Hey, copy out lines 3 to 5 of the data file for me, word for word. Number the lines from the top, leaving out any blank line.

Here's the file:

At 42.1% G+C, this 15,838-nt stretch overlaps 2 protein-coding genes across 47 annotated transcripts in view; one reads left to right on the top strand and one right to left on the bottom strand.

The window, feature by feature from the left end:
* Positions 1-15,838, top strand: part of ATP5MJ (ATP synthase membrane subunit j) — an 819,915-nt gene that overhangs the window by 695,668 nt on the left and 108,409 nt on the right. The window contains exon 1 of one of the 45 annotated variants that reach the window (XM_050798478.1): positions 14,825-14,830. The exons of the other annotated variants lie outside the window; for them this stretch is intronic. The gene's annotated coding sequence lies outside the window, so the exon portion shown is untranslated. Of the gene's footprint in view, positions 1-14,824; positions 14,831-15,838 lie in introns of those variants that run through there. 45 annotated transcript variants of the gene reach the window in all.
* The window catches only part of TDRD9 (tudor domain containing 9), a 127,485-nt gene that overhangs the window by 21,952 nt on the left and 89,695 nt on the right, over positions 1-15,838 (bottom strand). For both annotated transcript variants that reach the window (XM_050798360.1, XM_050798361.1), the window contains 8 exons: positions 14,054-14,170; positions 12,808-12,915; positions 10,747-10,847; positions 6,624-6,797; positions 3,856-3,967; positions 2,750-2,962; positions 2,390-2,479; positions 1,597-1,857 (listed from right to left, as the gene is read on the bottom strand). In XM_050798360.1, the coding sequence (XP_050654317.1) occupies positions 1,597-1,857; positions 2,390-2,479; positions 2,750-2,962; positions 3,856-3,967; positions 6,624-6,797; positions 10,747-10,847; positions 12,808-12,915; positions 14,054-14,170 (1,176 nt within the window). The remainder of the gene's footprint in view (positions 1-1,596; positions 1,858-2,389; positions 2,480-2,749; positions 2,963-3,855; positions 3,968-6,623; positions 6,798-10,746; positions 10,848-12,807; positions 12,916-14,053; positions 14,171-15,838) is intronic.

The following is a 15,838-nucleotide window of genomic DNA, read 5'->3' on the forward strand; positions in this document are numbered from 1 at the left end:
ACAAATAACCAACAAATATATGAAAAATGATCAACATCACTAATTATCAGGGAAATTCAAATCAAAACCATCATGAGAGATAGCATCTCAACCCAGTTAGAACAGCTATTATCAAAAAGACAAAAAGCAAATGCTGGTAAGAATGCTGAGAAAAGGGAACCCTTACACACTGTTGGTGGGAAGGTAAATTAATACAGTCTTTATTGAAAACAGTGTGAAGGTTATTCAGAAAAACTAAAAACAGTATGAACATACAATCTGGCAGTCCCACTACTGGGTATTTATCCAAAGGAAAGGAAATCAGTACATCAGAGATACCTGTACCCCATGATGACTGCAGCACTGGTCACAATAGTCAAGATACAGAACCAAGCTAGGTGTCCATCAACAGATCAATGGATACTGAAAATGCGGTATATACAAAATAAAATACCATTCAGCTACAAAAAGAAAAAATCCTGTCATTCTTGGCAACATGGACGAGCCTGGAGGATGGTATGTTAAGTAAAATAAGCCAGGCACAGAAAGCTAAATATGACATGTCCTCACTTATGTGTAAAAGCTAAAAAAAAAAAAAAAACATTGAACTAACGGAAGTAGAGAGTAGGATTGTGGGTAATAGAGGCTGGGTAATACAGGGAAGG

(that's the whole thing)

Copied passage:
* Positions 1-15,838, top strand: part of ATP5MJ (ATP synthase membrane subunit j) — an 819,915-nt gene that overhangs the window by 695,668 nt on the left and 108,409 nt on the right. The window contains exon 1 of one of the 45 annotated variants that reach the window (XM_050798478.1): positions 14,825-14,830. The exons of the other annotated variants lie outside the window; for them this stretch is intronic. The gene's annotated coding sequence lies outside the window, so the exon portion shown is untranslated. Of the gene's footprint in view, positions 1-14,824; positions 14,831-15,838 lie in introns of those variants that run through there. 45 annotated transcript variants of the gene reach the window in all.
* The window catches only part of TDRD9 (tudor domain containing 9), a 127,485-nt gene that overhangs the window by 21,952 nt on the left and 89,695 nt on the right, over positions 1-15,838 (bottom strand). For both annotated transcript variants that reach the window (XM_050798360.1, XM_050798361.1), the window contains 8 exons: positions 14,054-14,170; positions 12,808-12,915; positions 10,747-10,847; positions 6,624-6,797; positions 3,856-3,967; positions 2,750-2,962; positions 2,390-2,479; positions 1,597-1,857 (listed from right to left, as the gene is read on the bottom strand). In XM_050798360.1, the coding sequence (XP_050654317.1) occupies positions 1,597-1,857; positions 2,390-2,479; positions 2,750-2,962; positions 3,856-3,967; positions 6,624-6,797; positions 10,747-10,847; positions 12,808-12,915; positions 14,054-14,170 (1,176 nt within the window). The remainder of the gene's footprint in view (positions 1-1,596; positions 1,858-2,389; positions 2,480-2,749; positions 2,963-3,855; positions 3,968-6,623; positions 6,798-10,746; positions 10,848-12,807; positions 12,916-14,053; positions 14,171-15,838) is intronic.

The following is a 15,838-nucleotide window of genomic DNA, read 5'->3' on the forward strand; positions in this document are numbered from 1 at the left end: